Humanism the Gateway to Individualism

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The greatest and most influential intellectual movement of Renaissance Italy was humanism. The humanists believed that the Greek and Latin classics contained all the lessons one needed to lead a moral and effective life and were the best models for a person to live by. They developed a new kind of classical scholarship, with which they corrected and tried to understand the works of the Greeks and Romans, which was important to them. Both the republic elites of Florence and Venice, and the ruling families of Milan, Ferrara, and Urbino hired humanists to teach their children classical morality and to write elegant, classical letters, histories, and propaganda. The quest for education of this society allowed the concept of individuality to…show more content…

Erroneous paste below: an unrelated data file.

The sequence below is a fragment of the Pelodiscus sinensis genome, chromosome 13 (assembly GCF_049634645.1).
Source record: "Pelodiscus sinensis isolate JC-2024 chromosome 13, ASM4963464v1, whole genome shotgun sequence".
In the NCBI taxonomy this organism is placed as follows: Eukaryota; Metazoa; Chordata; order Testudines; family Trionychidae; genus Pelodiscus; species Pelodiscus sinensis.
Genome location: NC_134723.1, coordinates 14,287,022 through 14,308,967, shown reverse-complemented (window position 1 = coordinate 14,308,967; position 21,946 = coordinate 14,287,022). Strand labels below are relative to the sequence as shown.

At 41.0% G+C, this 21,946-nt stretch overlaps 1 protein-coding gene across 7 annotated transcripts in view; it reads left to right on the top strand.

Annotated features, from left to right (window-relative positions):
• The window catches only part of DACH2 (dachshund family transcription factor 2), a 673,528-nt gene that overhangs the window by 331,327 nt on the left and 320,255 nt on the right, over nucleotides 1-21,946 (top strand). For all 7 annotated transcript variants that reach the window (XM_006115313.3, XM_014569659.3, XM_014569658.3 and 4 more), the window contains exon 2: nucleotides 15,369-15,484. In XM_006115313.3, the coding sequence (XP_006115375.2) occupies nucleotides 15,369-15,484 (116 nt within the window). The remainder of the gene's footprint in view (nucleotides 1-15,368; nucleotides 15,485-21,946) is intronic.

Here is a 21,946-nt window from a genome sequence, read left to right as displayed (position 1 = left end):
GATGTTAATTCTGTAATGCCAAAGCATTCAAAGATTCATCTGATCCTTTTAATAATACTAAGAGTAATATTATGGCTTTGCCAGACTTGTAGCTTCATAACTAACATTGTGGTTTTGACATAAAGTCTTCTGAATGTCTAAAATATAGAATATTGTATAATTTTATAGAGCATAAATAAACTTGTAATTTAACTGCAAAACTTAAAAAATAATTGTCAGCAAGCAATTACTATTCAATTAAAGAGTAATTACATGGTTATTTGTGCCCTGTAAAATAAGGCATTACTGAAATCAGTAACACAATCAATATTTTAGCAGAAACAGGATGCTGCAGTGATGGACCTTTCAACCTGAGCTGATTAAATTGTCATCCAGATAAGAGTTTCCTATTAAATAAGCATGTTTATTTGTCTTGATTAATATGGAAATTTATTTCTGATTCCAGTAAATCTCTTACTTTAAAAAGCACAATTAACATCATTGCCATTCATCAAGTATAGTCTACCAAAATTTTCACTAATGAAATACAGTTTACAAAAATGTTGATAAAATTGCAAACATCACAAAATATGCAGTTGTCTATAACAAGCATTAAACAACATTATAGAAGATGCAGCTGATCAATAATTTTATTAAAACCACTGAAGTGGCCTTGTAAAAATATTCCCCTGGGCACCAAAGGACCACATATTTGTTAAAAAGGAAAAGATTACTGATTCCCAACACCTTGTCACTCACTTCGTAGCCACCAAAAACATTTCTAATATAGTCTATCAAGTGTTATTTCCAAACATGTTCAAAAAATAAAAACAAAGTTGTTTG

Francesco Petrarch, the great Renaissance humanist, noted other humanists, "and innumerable others like them," signifying the popularity classical literature had in the then recent past. Pico della Mirandola, a Florentine writer, stated in his On the Dignity of Man, that there are no limits placed on what man can accomplish. His rationalization was that man was not subject to the fate of God or predestination, rather that he controls his own destiny, and that his accomplishments were limitless within the range of achievements available to man. Leonardo da Vinci may have been known at his time as a great painter, but he may also have been one of the greatest mathematicians of that era. Renaissance artists, such as Michelangelo and Raphael, writers and philosophers such as Petrarch and Machiavelli, the great composers like Mozart and Bach, athletes who revived ancient Roman athletics such as discus and javelin competitions, and even the Popes, who, unfortunately, were sometimes no more than successful businessmen before fulfilling their holy duties, were, in all groups, somewhat of a peasant heritage. Never before had society’s greatest thinkers come from the peasant class. Humanism spreads the idea of society away from rigid systems of classes built on economic wealth, but rather opportunities were open for the people of lower classes. This was due

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